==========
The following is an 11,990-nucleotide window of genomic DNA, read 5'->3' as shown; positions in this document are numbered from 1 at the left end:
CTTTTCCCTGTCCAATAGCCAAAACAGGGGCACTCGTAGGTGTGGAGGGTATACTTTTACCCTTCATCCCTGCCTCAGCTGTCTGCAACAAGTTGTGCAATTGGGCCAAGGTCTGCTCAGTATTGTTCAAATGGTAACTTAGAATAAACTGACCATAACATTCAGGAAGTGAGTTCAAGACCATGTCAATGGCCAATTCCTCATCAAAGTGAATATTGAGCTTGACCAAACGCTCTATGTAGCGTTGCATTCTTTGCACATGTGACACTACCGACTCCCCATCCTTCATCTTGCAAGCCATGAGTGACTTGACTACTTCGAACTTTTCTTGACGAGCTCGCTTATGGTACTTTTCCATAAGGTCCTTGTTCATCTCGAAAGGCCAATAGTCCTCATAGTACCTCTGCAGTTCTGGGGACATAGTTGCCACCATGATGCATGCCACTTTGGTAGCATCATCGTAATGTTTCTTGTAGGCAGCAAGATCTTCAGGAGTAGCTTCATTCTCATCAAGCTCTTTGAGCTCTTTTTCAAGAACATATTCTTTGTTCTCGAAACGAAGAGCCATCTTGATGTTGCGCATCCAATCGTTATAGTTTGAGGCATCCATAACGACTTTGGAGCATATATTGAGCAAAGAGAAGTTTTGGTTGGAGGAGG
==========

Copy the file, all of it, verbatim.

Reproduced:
The following is an 11,990-nucleotide window of genomic DNA, read 5'->3' as shown; positions in this document are numbered from 1 at the left end:
CTTTTCCCTGTCCAATAGCCAAAACAGGGGCACTCGTAGGTGTGGAGGGTATACTTTTACCCTTCATCCCTGCCTCAGCTGTCTGCAACAAGTTGTGCAATTGGGCCAAGGTCTGCTCAGTATTGTTCAAATGGTAACTTAGAATAAACTGACCATAACATTCAGGAAGTGAGTTCAAGACCATGTCAATGGCCAATTCCTCATCAAAGTGAATATTGAGCTTGACCAAACGCTCTATGTAGCGTTGCATTCTTTGCACATGTGACACTACCGACTCCCCATCCTTCATCTTGCAAGCCATGAGTGACTTGACTACTTCGAACTTTTCTTGACGAGCTCGCTTATGGTACTTTTCCATAAGGTCCTTGTTCATCTCGAAAGGCCAATAGTCCTCATAGTACCTCTGCAGTTCTGGGGACATAGTTGCCACCATGATGCATGCCACTTTGGTAGCATCATCGTAATGTTTCTTGTAGGCAGCAAGATCTTCAGGAGTAGCTTCATTCTCATCAAGCTCTTTGAGCTCTTTTTCAAGAACATATTCTTTGTTCTCGAAACGAAGAGCCATCTTGATGTTGCGCATCCAATCGTTATAGTTTGAGGCATCCATAACGACTTTGGAGCATATATTGAGCAAAGAGAAGTTTTGGTTGGAGGAGG